It’s bizarre that the CDC director is a political appointee, no matter which administration it is. Don’t make it depend on some “bipartisan” monstrosity either, because we know where that bullshit leads. Let experts/professionals in the field decide. The same goes for judges and Supreme Court justices.

  3. tbrandt says

    Has this strategy ever worked?

    I agree that is almost never does, but I’ve been pleasantly surprised by Fauci’s effectiveness while remaining a member of the Coronavirus Task Force. He’s walked that fine line of speaking just enough honesty to gain the public’s trust while avoiding getting fired, and then progressively being more outspoken as his public trust and recognition make him increasingly difficult to fire. I thought he should have walked away long ago, but I think he’s done well with his chosen course.

  4. raven says

    The current Trump/GOP strategy since June, 2020 is to do nothing.
    They are now claiming to be pursuing herd immunity, a nonsense non-strategy that is highly unlikely to work.

    Right now, herd immunity by virus spread is a myth.
    1. Estimates are 60-90% infectioned needed.
    The range is so broad because we don’t even know how many infected are needed.
    2. Time to herd immunity is estimated at 3-10 years.
    We don’t even know that either.
    At nearly one year, the USA is at about 10%.

    3. Herd immunity by virus spread may not even by possible.
    The other 4 Coronaviruses in humans show immunity that lasts a year.
    If the same is true of Covid-19, we won’t ever reach…herd immunity by virus spread.
    We don’t know what Covid-19 long term immunity is because it is a new virus.

    The best way to achieve herd immunity is to immunologically mimic pandemic spread by…vaccines.
    This also skips the steps of millions of dead people and more millions of permanently disabled people.

  5. raven says

    How the CDC was subverted by Trump

    A better way to put it is How the CDC was destroyed by Trump.

    When you are government employee, the political heads have all the power and you have none. If Trump wanted to destroy the CDC, then the CDC ended up in ruins.
    The same thing is happening everywhere in the Federal government though.
    Look what happened to the EPA, the DOJ, the State Department, and the Post Office, etc..

  6. jrkrideau says

    I would say that the USA currently has a problem in international trust. The debacle with Boeing has pretty well destroyed any trust in the FAA, and the CDC & FDA response to political pressure has likely destroyed most of the trust that the rest of the world had in US Gov’t institutions.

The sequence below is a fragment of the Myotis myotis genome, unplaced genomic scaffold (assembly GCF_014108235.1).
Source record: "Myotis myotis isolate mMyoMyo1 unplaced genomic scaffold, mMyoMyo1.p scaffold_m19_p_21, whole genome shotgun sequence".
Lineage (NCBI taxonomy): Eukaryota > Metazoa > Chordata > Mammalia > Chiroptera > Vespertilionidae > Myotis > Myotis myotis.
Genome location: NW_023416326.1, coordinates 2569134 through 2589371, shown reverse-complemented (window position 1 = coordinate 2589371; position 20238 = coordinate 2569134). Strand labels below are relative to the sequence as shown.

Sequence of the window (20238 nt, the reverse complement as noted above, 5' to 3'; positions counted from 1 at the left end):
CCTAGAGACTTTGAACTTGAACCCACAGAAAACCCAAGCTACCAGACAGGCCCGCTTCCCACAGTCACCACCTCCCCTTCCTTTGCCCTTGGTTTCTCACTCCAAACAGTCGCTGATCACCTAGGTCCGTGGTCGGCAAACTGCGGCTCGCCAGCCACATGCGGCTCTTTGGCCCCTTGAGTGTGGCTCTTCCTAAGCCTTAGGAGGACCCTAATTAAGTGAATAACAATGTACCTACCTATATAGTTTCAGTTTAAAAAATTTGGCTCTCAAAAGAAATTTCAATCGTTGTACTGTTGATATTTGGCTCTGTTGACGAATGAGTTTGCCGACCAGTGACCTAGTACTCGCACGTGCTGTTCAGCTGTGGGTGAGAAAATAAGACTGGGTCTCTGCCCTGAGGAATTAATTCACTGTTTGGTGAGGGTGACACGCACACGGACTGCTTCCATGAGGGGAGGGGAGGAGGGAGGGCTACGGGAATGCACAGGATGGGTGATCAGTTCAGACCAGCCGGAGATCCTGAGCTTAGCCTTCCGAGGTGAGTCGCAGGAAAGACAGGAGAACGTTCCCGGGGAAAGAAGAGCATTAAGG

Note the FAA problem was not a Trump issue.

    I heard a doctor on CBC yesterday when asked why Canada had just approved a test that hat been in use in the USA for some time say that Health Canada was cautious.

    I do have to admire how PrePublica managed to do a hatchet job on China. Some of their timeline seems, shall we say, interesting. And of course, the US pulling all or almost all of CDC staff out of China may not have facilitated communications.

    Come to think of it, since Trump had declared a trade war why would the Chinese authorities spend a lot of time with a hostile USA when they could be briefing WHO or talking to the Australians and Europeans?

  7. wsierichs says

    I have a good bit of sympathy for the CDC personnel who stayed in the belief/hope that they could mitigate the damage Trump and his Republican sycophants were doing. It’s easy to say’ walk out the door’ (assuming you can afford it) but bureaucrats as a group have some power if they choose to use it. They can slow-walk damaging changes, push back against destruction and try to hold the pieces together in the hopes of being the repair crew when the ravagers are gone. The U.S. Post Office is a good analogy. It’s going to be the veterans who can undo the sabotage, if given a chance. Replacing the old-timers would delay the repairs for years.

    If Trump loses and if Biden really does follow the science (given that he’s owned by big corporations and wealthy people, I don’t expect anything beyond a few surface changes, but one can hope), then these are the people who will be positioned to restore integrity. If Trump wins, then that changes things and probably the best course is to walk away and cut loose about the sabotage of public health.

    But if Trump is out, what is the alternative: Rebuild everything from the ground up? Or rely on institutional memory to speed up the recovery? I think the latter is the better choice. I hope for everyone’s sake that my optimism is valid and not wishful thinking.